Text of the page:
They told the Corps that unless the Biden administration took action on a solution to save salmon in the Columbia River and its tributaries as he pledged in March, it would file the lawsuit as soon as Sept. 18.

Related Pages:
Washington State Board Plans to Enforce Temperature Limits on Snake and Columbia Rivers by Lynda V. Mapes, Seattle Times, 6/30/21 Report: Washington Salmon are in Hot Water by Aaron Kunkler, Snoqualmie Valley Record, 2/1/21
Research: Sockeye are in Hot Water by Eric Barker, Lewiston Tribune, 10/2/20
Salmon Struggle to Beat Heat in Columbia River Basin by Eric Tegethoff, Washington News Service, 9/10/20
Scientists Assert Only Breaching Can Cool Northwest Waterways by Eric Barker Post Register, 10/23/19
Riverkeeper: No Sustained Hot Water Temps if Lower Snake Dams Go by Laura Berg, NW Fishletter, 9/5/17
Rising River Temperatures Put Endangered Salmon in Hot Water by Kevin Taylor, Aljazeera America, 8/25/15

Snake River sockeye and Chinook salmon in a changing climate:
Implications for upstream migration survival during recent extreme and future climates


In 2015, the Pacific marine heat wave, low river flows, and record high water temperatures in the Columbia River Basin contributed to a near-complete failure of the adult migration of endangered Snake River sockeye salmon (Oncorhynchus nerka, NOAA Fisheries 2016). These extreme weather events may become the new normal due to anthropogenic climate change, with catastrophic consequences for endangered species. Existing anthropogenic pressures may amplify vulnerability to climate change, but these potential synergies have rarely been quantified. We examined factors affecting survival of endangered sockeye (Oncorhynchus nerka) and threatened Chinook salmon (O. tshawytscha) as they migrated upstream through eight dams and reservoirs to spawning areas in the Snake River Basin. Our extensive database included histories of 17,279 individual fish that migrated since 2004. A comparison between conditions in 2015 and daily temperatures and flows in a regulated basin forced by output from global climate models showed that 2015 did have many characteristics of projected future mean conditions. To evaluate potential salmon responses, we modeled migration timing and apparent survival under historical and future climate scenarios (2040s). For Chinook salmon, adult survival from the first dam encountered to spawning grounds dropped by 4-15%, depending on the climate scenario. For sockeye, survival dropped by ~80% from their already low levels. Through sensitivity analyses, we observed that the adult sockeye migration would need to shift more than 2 weeks earlier than predicted to maintain survival rates typical of those seen during 2008-2017. Overall, the greater impacts of climate change on adult sockeye compared with adult Chinook salmon reflected differences in life history and environmental sensitivities, which were compounded for sockeye by larger effect sizes from other anthropogenic factors. Compared with Chinook, sockeye was more negatively affected by a history of juvenile transportation and by similar temperatures and flows. The largest changes in temperature and flow were projected to be upstream from the hydrosystem, where direct mitigation through hydrosystem management is not an option. Unfortunately, Snake River sockeye have likely lost much of their adaptive capacity with the loss of the wild population. Further work exploring habitat restoration or additional mitigation actions is urgently needed.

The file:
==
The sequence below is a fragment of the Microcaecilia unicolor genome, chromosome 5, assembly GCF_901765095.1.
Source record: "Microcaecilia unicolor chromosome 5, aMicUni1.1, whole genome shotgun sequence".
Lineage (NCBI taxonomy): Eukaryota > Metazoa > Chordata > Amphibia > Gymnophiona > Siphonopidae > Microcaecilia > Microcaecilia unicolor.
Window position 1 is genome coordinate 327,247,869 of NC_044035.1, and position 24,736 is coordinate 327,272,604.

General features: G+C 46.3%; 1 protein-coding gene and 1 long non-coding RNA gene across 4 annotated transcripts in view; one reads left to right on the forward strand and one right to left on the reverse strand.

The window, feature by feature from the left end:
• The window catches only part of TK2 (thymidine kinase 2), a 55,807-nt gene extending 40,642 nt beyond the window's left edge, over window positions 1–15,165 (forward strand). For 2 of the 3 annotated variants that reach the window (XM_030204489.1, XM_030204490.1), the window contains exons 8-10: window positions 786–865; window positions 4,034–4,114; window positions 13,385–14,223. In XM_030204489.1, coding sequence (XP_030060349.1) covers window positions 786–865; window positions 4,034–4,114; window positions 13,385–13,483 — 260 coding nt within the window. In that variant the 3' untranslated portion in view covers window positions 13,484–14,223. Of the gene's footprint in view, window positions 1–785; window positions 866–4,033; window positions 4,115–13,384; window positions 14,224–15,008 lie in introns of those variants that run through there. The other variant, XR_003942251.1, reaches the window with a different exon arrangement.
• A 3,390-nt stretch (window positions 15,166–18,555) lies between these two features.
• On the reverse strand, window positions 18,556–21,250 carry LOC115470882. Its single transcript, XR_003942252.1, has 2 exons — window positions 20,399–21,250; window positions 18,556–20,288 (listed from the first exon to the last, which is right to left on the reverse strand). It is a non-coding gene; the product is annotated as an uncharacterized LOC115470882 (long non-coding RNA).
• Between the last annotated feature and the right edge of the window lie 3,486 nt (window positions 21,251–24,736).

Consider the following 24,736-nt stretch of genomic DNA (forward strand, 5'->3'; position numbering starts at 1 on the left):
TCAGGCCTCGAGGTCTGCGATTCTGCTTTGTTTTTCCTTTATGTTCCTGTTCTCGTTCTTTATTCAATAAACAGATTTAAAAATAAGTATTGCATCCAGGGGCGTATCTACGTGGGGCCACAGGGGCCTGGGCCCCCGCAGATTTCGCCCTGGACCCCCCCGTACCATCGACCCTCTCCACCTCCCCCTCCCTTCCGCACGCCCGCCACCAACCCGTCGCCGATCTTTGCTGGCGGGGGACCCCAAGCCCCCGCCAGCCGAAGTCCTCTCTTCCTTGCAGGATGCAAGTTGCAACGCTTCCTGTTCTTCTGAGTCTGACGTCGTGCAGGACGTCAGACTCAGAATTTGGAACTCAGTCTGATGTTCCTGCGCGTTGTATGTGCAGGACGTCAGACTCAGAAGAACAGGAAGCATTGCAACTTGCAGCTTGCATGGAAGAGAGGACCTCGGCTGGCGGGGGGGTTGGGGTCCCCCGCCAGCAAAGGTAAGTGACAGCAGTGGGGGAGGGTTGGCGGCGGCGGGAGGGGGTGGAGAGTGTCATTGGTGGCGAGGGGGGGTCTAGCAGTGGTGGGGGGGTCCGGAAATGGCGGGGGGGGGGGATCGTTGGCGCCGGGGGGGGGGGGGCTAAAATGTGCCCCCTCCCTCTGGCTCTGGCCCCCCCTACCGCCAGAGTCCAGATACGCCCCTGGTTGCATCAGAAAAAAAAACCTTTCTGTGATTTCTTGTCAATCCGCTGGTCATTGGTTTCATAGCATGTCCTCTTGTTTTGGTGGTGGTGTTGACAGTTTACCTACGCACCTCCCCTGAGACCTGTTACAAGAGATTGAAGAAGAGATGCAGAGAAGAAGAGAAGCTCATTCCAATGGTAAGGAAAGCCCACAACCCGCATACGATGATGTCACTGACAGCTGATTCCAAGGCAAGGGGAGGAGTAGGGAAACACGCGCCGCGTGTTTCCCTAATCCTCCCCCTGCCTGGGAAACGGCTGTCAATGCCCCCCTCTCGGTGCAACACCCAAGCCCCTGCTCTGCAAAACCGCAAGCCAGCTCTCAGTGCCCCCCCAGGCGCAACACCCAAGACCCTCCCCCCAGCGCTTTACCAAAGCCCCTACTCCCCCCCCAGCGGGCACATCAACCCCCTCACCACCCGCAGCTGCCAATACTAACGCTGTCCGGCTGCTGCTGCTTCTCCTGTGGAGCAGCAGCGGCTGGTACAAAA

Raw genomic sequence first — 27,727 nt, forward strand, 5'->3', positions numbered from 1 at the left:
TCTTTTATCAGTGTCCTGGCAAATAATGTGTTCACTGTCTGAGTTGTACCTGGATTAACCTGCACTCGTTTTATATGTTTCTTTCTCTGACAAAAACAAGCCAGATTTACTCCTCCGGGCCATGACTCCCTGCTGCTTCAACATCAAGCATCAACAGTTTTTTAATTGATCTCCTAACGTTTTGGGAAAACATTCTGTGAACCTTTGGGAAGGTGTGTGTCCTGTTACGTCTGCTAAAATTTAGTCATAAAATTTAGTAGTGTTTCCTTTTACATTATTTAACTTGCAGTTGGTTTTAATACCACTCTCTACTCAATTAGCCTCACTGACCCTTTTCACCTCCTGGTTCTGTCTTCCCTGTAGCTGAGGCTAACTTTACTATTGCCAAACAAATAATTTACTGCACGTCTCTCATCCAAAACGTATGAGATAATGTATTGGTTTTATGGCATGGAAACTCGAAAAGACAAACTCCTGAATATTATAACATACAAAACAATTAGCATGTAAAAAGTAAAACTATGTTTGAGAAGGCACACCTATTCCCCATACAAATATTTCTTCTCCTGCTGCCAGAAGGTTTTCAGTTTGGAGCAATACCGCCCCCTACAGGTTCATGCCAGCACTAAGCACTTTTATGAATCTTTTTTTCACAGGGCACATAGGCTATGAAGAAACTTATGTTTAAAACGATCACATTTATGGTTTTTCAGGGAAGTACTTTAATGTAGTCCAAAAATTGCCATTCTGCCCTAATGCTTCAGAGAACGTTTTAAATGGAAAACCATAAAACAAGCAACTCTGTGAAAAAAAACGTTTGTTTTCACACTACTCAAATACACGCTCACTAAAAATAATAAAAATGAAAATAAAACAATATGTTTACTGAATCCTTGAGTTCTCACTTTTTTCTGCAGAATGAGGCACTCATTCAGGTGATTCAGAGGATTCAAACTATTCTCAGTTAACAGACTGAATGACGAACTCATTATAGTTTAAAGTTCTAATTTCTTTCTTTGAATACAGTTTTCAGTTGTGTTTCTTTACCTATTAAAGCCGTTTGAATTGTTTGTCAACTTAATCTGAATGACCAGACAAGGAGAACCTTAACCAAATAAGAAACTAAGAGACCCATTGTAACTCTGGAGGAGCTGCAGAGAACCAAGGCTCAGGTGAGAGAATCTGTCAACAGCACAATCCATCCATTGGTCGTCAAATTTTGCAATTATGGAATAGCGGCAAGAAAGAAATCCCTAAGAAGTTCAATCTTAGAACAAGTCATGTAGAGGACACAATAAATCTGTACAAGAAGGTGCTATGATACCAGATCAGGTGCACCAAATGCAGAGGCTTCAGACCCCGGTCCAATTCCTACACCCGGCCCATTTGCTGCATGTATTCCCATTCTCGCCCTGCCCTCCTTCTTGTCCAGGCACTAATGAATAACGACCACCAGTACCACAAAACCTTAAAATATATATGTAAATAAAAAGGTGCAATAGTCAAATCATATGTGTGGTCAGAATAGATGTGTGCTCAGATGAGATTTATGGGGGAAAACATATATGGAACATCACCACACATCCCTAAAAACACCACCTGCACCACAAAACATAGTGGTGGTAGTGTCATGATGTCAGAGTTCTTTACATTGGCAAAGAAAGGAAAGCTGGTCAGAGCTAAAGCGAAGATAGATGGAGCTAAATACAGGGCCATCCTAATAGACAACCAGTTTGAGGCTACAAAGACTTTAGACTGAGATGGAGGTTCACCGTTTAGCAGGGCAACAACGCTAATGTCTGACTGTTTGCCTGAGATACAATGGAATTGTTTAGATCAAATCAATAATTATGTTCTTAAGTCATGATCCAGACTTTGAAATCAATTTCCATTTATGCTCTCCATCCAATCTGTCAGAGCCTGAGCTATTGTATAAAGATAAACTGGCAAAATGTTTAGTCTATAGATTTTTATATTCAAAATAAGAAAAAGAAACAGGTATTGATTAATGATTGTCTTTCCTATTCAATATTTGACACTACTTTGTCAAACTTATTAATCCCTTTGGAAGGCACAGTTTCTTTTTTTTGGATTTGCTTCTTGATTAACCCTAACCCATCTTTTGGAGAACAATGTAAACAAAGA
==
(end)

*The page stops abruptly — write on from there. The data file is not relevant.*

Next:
Annette Cary
'Hot Water Pollution' Lawsuit Threat Aims to Remove 4 Eastern WA Dams to Save Salmon
Tri-City Herald, July 24, 2023